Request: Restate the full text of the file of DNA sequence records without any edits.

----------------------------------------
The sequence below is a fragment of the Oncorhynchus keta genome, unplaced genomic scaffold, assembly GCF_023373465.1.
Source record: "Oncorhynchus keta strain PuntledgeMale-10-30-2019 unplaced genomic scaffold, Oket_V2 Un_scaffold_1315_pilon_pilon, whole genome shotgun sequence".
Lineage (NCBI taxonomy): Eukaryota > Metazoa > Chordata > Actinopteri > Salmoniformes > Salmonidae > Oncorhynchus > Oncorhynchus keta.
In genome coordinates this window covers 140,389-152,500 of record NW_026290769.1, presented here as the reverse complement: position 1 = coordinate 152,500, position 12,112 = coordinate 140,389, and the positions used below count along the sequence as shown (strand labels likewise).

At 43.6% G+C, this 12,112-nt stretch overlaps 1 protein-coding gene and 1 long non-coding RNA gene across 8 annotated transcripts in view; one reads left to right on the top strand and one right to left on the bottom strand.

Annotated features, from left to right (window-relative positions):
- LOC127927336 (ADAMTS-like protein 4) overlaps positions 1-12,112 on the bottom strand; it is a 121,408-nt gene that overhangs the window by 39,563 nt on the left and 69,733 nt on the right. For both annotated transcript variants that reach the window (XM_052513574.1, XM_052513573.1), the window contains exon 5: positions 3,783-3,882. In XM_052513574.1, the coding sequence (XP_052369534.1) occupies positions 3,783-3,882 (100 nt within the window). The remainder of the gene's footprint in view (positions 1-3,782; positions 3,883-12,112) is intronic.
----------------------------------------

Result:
The sequence below is a fragment of the Oncorhynchus keta genome, unplaced genomic scaffold, assembly GCF_023373465.1.
Source record: "Oncorhynchus keta strain PuntledgeMale-10-30-2019 unplaced genomic scaffold, Oket_V2 Un_scaffold_1315_pilon_pilon, whole genome shotgun sequence".
Lineage (NCBI taxonomy): Eukaryota > Metazoa > Chordata > Actinopteri > Salmoniformes > Salmonidae > Oncorhynchus > Oncorhynchus keta.
In genome coordinates this window covers 140,389-152,500 of record NW_026290769.1, presented here as the reverse complement: position 1 = coordinate 152,500, position 12,112 = coordinate 140,389, and the positions used below count along the sequence as shown (strand labels likewise).

At 43.6% G+C, this 12,112-nt stretch overlaps 1 protein-coding gene and 1 long non-coding RNA gene across 8 annotated transcripts in view; one reads left to right on the top strand and one right to left on the bottom strand.

Annotated features, from left to right (window-relative positions):
- LOC127927336 (ADAMTS-like protein 4) overlaps positions 1-12,112 on the bottom strand; it is a 121,408-nt gene that overhangs the window by 39,563 nt on the left and 69,733 nt on the right. For both annotated transcript variants that reach the window (XM_052513574.1, XM_052513573.1), the window contains exon 5: positions 3,783-3,882. In XM_052513574.1, the coding sequence (XP_052369534.1) occupies positions 3,783-3,882 (100 nt within the window). The remainder of the gene's footprint in view (positions 1-3,782; positions 3,883-12,112) is intronic.